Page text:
7 Tammuz 5781
My aunt Francine died four months from the day she was diagnosed with pancreatic cancer. She was a very smart, determined, progressive woman who was involved in politics. Her husband had passed away a few years prior, and she had no children. We were close growing up, and during her illness, my husband and I helped her with whatever she needed.
One day, shortly after her devastating diagnosis, she turned to me and said, “Here are the arrangements from the chapel. After I die, just call them and have them pick me up. The rest is taken care of.”
This really threw me for a loop. I had never even heard of Jews cremating before. I was very uncomfortable with it, but the plans had been made, and when Francine passed away shortly after, I felt like I had to do what she wanted.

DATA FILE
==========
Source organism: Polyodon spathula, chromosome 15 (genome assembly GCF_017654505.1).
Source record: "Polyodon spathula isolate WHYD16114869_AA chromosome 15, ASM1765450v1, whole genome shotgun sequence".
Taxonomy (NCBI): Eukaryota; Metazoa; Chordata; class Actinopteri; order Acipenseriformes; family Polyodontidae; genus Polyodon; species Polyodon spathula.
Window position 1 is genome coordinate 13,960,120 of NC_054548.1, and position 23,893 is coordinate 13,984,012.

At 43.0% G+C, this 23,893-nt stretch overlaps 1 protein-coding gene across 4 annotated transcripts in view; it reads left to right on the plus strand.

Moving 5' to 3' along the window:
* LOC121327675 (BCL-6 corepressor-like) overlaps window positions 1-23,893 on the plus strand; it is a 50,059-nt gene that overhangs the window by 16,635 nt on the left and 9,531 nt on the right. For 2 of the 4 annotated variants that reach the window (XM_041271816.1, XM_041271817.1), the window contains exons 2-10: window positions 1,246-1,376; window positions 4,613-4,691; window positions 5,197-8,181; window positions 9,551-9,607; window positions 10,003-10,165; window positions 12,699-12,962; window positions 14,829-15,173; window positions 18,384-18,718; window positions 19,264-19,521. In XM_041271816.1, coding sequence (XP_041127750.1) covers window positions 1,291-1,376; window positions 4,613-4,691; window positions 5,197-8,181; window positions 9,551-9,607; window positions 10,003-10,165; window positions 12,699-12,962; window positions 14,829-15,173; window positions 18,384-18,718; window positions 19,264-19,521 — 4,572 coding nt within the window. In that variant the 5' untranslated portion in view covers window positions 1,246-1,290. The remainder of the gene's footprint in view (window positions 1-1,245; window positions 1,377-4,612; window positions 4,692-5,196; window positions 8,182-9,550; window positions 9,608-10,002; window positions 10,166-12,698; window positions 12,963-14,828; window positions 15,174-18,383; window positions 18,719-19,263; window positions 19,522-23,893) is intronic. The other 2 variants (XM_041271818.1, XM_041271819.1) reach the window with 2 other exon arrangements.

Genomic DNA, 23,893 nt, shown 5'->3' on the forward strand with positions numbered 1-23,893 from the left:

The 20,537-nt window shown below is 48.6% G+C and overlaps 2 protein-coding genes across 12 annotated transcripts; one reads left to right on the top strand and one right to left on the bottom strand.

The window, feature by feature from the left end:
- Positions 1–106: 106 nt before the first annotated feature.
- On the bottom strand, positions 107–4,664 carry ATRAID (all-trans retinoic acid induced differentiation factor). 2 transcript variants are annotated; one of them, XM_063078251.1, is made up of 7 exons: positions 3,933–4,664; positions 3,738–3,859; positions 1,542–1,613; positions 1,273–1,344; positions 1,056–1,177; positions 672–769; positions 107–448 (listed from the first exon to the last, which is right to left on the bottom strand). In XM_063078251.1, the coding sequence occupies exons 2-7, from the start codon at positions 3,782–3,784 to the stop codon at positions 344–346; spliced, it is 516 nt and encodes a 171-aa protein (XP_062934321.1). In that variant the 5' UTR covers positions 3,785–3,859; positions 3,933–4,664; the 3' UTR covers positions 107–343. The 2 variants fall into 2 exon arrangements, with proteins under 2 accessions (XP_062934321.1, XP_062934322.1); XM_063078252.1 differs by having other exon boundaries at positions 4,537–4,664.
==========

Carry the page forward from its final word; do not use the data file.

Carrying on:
So her body was cremated just as she had planned. I had her ashes in my house for a year while my husband and I tried to figure out what to do with them. Eventually, we made a small ceremony and scattered them in Central Park West. And that was it.
But I wish we would’ve spoken about it prior. It bothers me that there’s no real place where Francine is. I would have liked a concrete place to connect with her. My parents were buried and I can visit them anytime. But Francine doesn’t exist anymore.
An organization like Last Kindness may have been able to prevent Francine’s cremation by giving me the information I needed to open a conversation and help her explore her options and address any hesitations she had.
Jewish tradition is filled with psychologically healthy ways to respectfully take care of the body and the soul.
You don’t have to be observant, or even Jewish, to appreciate the deep wisdom it offers.